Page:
Exploring the effects of residence time on the utility of stable isotopes and S/C ratios as proxies for ocean connectivity

Eva Elisabeth Stueeken*, Sebastian Viehmann, Simon Hohl

*Corresponding author for this work

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Various geochemical proxies have been developed to determine if ancient sedimentary strata were deposited in marine or nonmarine environments. A critical parameter for proxy reliability is the residence time of aqueous species in seawater, which is rarely considered for proxies relying on stable isotopes and elemental abundance ratios. Differences in residence time may affect our ability to track geologically short-lived alternations between marine and nonmarine conditions. To test this effect for sulfur and nitrogen isotopes and sulfur/carbon ratios, we investigated a stratigraphic section in the Miocene Oberpullendorf Basin in Austria. Here, previous work revealed typical seawater-like rare earth element and yttrium (REY) systematics transitioning to nonmarine-like systematics. This shift was interpreted as a brief transition from an open marine depositional setting to a restricted embayment with a reduced level of exchange with the open ocean and possibly freshwater influence. Our isotopic results show no discernible response in carbonate-associated sulfate sulfur isotopes and carbon/sulfur abundance ratios during the interval of marine restriction inferred from the REY data, but nitrogen isotopes show a decrease by several permil. This observation is consistent with the much longer residence time of sulfate in seawater compared with REY and nitrate. Hence, this case study illustrates that the residence time is a key factor for the utility of seawater proxies. In some cases, it may make geochemical parameters more sensitive to marine water influx than paleontological observations, as in the Oberpullendorf Basin. Particular care is warranted in deep time, when marine residence times likely differ markedly from the modern.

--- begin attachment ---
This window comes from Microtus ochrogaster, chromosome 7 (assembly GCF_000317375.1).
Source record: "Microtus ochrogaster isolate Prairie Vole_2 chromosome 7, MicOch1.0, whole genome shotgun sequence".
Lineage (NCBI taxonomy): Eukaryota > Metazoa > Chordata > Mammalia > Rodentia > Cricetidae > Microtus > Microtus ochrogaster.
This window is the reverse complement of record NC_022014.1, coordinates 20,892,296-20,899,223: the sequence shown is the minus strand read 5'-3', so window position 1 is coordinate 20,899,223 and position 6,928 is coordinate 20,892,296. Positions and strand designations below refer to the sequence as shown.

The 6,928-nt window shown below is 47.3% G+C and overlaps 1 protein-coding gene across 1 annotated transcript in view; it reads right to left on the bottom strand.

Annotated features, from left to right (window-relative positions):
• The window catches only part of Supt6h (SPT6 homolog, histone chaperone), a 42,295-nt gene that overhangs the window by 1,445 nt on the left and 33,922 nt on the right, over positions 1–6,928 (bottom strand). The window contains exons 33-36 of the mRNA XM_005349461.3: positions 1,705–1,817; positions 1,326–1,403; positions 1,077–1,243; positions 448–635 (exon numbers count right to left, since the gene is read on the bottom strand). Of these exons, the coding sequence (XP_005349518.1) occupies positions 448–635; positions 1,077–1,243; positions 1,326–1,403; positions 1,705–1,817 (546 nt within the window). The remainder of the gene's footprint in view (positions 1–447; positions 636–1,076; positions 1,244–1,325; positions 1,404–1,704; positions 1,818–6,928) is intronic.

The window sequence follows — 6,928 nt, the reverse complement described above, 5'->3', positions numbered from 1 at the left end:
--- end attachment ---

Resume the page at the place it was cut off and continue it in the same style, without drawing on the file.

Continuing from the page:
Original languageEnglish
Pages (from-to)1337–1349
Number of pages13
JournalACS Earth and Space Chemistry
Issue number7
Early online date8 Jul 2023
Publication statusPublished - 20 Jul 2023


  • Nitrogen isotopes
  • Sulfur isotopes
  • Nonmarine environments
  • Residence time
  • Miocene
  • Stromatolites
  • Paratethys


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